Friday, July 5, 2013

Spring Boat Maintenance Tips


3 Spring Boat Maintenance Tips

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After a long winter, it can feel like it’ll never be boating season again. But as the temperatures warm up and that first summer weekend of boating approaches, it’s time to review the boat maintenance checklist. You want that first launch of the season to go smoothly and safely. Not to mention, make sure you’re keeping your boat in tip-top shape.

How many items you have on your boat maintenance checklist depends on how you winterize your boat. If you’re a do-it-yourselfer and you handle all the winterizing tasks yourself, including wrapping and storing your own boat, then you’re going to have a pretty long checklist.

If you’re like me, and you don’t have room to store your boat (or boats), then you get a marina to do some of the heavy lifting. You can arrange different types of winterizing and maintenance packages, from the deluxe, where they basically launch your boat for you in the spring, to the basic, where you still do a lot of the maintenance yourself. I like an option somewhere in between.

When I pick up my boat from the marina in the spring, it’s unwrapped and I know that everything should be working fine, but there are still things I always look out for. Here’s my list:

1.      Number One: Safety Equipment
By law, you’re required to carry safety equipment onboard. What types of equipment is required (e.g. sound signaling equipment, personal flotation devices etc.) depends on what kind of watercraft you have and its length. My marina doesn’t check this, so I always go through the list of required safety equipment to make sure it’s all on board and in good condition.

I always perform the following;
a.       Replace the batteries in my flashlight.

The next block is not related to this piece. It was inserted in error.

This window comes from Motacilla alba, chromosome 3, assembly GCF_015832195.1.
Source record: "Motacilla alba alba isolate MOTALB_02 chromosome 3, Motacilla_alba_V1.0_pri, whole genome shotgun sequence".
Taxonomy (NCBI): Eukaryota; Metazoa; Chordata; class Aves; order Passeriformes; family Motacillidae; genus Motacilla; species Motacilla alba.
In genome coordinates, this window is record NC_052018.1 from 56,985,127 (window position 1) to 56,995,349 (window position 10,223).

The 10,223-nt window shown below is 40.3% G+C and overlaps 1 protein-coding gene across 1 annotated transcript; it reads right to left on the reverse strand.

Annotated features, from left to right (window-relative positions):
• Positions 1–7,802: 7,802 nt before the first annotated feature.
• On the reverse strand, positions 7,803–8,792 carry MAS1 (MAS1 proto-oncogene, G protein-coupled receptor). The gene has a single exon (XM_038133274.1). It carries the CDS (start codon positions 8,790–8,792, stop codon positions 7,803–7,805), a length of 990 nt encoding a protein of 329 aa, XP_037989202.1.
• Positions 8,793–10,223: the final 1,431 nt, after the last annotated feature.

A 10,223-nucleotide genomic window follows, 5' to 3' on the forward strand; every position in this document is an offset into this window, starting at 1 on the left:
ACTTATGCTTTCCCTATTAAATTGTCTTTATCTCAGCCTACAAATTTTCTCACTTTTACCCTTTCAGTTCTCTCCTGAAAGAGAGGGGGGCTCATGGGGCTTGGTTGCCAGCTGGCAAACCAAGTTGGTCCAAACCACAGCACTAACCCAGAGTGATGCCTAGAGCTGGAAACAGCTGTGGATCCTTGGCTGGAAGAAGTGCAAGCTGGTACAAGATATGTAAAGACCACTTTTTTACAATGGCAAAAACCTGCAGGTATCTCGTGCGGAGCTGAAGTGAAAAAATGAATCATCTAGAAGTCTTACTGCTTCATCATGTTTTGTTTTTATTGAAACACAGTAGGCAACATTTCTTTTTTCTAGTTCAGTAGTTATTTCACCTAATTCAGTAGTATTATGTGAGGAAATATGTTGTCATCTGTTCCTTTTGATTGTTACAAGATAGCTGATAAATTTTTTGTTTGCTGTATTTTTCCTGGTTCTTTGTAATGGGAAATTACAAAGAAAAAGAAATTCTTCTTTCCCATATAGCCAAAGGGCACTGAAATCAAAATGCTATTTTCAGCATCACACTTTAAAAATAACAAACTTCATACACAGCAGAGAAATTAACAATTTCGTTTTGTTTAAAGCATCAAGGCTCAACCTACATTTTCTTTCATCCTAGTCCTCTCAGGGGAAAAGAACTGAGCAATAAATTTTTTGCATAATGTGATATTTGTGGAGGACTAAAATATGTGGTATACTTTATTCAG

b.      Check that the lifejackets haven’t become a home for mice over the winter and that I have as many on board as I remember having.
c.        Check my fire extinguisher to see if it needs maintenance.
d.      Confirm that I have my registration and operator card and proof of insurance.  
2.      Battery, Gas, Engine – Check. Check. Check.
Some marinas disconnect your battery and remove it before winter storage so that it remains in good condition and they can charge it up. So, to make sure I’m not going to be floating around with no power at the boat launch, I do three things before launching:
a.       Make sure the battery is reconnected and still has juice.
b.      Put fresh gas in the tank.
c.       Give the engine a start while on the trailer at the launch once the engine is in the water just to make sure everything is good to go before launching.

3. Drain Plug!
My marina doesn’t replace my drain plug before returning my boat—and many don’t (but some will provide reminders like taping your drain plug to your steering wheel). I’ve seen what happens when boaters forget to replace that plug and sometimes it isn’t pretty. So, replacing and then double-checking the drain plug is the last part of my pre-launch ritual.

And that’s that. Ready to hit the water. It already feels like summer doesn’t it?

Brent McNamee is a lifelong boater, an avid angler, and the founder of BOATERexam.com, North America’s leading online safe boating educator.

LEGAL DISCLAIMER: Nothing in the aforesaid article should be considered personalized advice. The article may contain errors and the writer’s opinion may change substantially or in part based on actual facts and any number of variables. Any decision you make as a result of the above-noted articles is your sole responsibility.

2 comments:

  1. Hi Brent! Your boat repairing tips are really worth for me, because one of my boats has broken since last month, don’t know the reason. I can check it according to your instructions.

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